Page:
While I believe both are important, I also believe they’re not the most important things. The MOST important is what is true for you. What fits in your life at this precise moment. I say that because our lives are fluid. Needs, priorities, available time, schedules…they all shift depending on the season you’re in at the moment. Heck, sometimes mine shift depending on the day. By trying to live someone else’s success or beliefs will only lead to struggle and burnout.

I took an extended break the past month and am all the better and healthier for it. I didn’t write hardly anything at all on my WIP (work in progress) but that doesn’t mean I left the writing life. Ideas came and went, percolating into bigger ideas that I jotted down. But I didn’t take the time to flesh them out. I simply let them wander aimlessly to see which direction they wanted to go.

I didn’t blog much, but that doesn’t mean I left it. I love the blogging community. It’s a place of online friendships and support that you can’t find anywhere else. And I’ve found peace with the fact that if I don’t blog every week, that’s okay. For me.

I didn’t read any books on the craft but that doesn’t mean I didn’t read and learn. I simply read other things, some for shear enjoyment without any hidden agenda, but in some I loosely noted style and detail.

What I did do is spend time nurturing family bonds. Growing relationships that are golden to me. I spent priceless time with my grandchildren, my grown children, and my extended family. I loved, cherished, enjoyed, and treasured every moment and will continue to do so. Every. Moment. I practiced living in the moment, keeping my mind completely present, rather than distracted by what I “should” be doing. I lived fully, feeding my soul and my spirit.

Because of that time “off”, busting out of routine, my writing life is again ready to roll. I’ve got plans to get my newsletter back on the road (if you’re interested in getting my newsletter, please email me and I’ll add you to my mailing list), I’ve submitted my project for the April session of Camp NaNoWriMo (revising book two in the Whispering Pines mystery, Abby’s Retribution), I’m signed up and ready to learn at the Northern Colorado Writer’s Conference in May, and a new mystery series is in the gestation phase.

By taking a break I didn’t lose any time, I gained it. And I gained so much more!

Do you ever go against what the majority believes to be true in order to be true to yourself?

You must live in the present, launch yourself on every wave, find your eternity in each moment. -Henry David Thoreau

Writing Goals

 

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Nowhere does it say goals need to be set in January. In fact, it’s never too late to set goals. After all, today is the first day of the rest of your life. I spent some time this weekend reviewing my writing accomplishments from the past year and made some goals for 2019.

What I did in 2018:

  • Participated in Camp NaNoWriMo in both April and July, meeting my goal in both.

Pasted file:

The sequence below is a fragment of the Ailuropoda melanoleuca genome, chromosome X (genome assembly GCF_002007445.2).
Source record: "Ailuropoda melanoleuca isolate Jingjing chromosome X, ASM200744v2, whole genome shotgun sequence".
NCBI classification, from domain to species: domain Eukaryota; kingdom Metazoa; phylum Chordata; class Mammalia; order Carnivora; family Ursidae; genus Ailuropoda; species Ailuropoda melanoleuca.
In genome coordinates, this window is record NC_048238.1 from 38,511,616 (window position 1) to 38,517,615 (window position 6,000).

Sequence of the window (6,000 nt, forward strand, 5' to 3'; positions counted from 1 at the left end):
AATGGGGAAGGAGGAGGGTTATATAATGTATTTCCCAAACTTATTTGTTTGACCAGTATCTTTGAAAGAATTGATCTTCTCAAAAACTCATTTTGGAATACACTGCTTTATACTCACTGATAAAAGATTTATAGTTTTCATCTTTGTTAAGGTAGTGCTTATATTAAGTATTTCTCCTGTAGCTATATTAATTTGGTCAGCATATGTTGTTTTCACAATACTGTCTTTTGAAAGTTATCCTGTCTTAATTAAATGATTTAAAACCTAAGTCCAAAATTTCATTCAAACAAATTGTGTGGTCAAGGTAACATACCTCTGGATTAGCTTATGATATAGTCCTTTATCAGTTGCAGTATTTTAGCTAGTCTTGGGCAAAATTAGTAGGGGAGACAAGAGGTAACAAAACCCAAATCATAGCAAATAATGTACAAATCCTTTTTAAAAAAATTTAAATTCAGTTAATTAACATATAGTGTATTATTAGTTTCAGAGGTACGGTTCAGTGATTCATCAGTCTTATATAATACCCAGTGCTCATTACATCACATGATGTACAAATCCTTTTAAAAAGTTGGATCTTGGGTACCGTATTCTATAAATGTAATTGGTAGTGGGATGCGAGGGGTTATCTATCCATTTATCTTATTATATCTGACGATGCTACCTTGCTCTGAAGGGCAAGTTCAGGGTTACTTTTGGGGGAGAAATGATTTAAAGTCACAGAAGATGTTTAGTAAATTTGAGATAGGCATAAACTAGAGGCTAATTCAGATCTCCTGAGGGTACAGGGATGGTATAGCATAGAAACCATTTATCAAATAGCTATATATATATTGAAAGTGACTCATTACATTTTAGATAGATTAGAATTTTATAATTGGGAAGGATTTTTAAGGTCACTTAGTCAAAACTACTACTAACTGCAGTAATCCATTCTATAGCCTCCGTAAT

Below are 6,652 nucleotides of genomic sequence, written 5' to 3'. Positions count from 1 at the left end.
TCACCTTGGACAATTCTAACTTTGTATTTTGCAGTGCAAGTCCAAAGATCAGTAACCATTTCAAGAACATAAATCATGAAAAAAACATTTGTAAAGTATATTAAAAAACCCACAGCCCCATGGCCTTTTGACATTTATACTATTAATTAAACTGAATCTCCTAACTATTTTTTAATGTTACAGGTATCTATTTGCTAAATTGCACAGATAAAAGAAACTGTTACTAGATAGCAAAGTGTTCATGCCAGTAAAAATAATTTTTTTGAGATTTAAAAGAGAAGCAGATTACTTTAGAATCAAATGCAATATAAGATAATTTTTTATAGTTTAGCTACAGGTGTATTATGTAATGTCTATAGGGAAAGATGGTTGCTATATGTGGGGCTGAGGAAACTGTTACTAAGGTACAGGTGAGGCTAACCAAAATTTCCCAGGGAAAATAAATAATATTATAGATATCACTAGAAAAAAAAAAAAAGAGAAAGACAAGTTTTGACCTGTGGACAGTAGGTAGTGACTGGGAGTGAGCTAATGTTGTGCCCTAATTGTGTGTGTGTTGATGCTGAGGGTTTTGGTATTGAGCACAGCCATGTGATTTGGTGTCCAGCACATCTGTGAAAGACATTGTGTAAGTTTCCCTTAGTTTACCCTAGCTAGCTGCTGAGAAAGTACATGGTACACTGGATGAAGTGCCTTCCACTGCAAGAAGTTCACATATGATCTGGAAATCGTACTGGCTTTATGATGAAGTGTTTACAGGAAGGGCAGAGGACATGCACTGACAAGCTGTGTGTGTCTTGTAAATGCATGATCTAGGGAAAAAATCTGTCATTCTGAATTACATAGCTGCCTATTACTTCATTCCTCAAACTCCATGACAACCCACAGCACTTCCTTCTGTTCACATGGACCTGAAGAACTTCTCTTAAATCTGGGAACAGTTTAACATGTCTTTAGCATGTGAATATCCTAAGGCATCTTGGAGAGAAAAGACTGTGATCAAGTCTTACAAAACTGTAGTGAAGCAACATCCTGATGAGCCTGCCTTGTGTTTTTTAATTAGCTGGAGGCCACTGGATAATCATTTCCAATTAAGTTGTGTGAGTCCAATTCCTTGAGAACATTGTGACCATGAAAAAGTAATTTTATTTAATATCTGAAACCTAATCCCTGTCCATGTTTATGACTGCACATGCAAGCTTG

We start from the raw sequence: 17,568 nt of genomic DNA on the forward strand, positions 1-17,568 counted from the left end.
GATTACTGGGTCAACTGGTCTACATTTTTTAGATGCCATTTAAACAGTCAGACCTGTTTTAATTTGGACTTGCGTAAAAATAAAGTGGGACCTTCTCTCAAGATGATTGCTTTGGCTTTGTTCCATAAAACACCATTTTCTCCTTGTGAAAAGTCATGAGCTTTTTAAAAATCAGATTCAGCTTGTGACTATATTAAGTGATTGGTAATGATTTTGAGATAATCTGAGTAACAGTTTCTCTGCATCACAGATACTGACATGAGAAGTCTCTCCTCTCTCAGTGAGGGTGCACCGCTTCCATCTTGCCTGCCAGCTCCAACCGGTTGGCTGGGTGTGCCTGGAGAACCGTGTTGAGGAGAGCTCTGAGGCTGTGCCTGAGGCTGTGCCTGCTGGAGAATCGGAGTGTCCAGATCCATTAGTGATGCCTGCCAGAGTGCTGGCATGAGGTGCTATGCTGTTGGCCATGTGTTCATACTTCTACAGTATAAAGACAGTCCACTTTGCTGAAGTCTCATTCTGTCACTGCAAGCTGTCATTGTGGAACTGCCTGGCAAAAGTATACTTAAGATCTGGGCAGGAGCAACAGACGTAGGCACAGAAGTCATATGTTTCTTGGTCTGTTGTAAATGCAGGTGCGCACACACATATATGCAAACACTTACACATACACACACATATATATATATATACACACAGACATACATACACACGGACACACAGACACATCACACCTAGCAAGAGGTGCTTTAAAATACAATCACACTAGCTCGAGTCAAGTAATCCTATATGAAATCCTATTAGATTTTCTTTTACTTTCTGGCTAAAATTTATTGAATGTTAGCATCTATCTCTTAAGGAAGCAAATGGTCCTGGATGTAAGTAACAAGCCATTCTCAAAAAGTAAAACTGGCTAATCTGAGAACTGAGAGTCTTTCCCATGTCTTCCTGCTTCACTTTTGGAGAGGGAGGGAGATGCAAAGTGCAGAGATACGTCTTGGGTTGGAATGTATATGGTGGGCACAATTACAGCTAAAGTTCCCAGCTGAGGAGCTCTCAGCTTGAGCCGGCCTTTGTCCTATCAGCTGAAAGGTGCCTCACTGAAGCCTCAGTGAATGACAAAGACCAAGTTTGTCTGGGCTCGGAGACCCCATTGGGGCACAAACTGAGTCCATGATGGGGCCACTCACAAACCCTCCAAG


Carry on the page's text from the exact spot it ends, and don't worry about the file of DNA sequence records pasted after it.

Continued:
• Participated in NaNoWriMo in November and won by completing 50,000 words of a new novel in 30 days.
  • Entered into an agreement with a narrator through ACX, making my Melanie Hogan Series available as an audio book. Thus far Shear Madness and Shear Deception are available.
  • Attended the Colorado Gold Conference in Denver in September, spending three days fully immersed in all things writing.
  • Completed the first draft of book two, Abby’s Retribution, in the Whispering Pines mysteries.
  • Completed the first draft of book four, Shear Fear, in the Melanie Hogan mysteries.
  • Had a creative non-fiction essay chosen to be published in an anthology, Colorado’s Emerging Writers (2018).
  • Published book three in the Melanie Hogan mysteries, Shear Murder, on New Year’s Eve.

My goals for 2019:

  • Participate once again in Camp NaNoWriMo in both April and July; and, once again, meeting my goal.
  • Participate once again in NaNoWriMo in November; and, once again, win by meeting the 50,000-word goal. (I have to admit this one gives me a bit of anxiety already.)
  • Attend the Northern Colorado Writers Conference in Ft. Collins, CO in May.
  • Complete the project of finishing books three and four in the Melanie Hogan mysteries, Shear Malice and Shear Murder, in audio.
  • Work on learning and implementing some marketing techniques. I’ve never been comfortable with marketing and it’s time to step out of my comfort zone and just do it.
  • Teach a four to six-week creative writing class to kids ages 12-17. I’ve got the agenda and the location planned. I just need to schedule it.
  • Submit a short story to the Colorado’s Emerging Writers 2019 anthology.
  • Revise, edit, and publish book two in the Whispering Pines mystery.

Whew! I’ve got some work ahead of me. Work that will require cutting down on TV time. Ready! Set! Go!

Do you have any writing goals for 2019? I’d love to hear what they are.

Discipline is the bridge between goals and accomplishment. Jim Rohn

Rhonda Blackhurst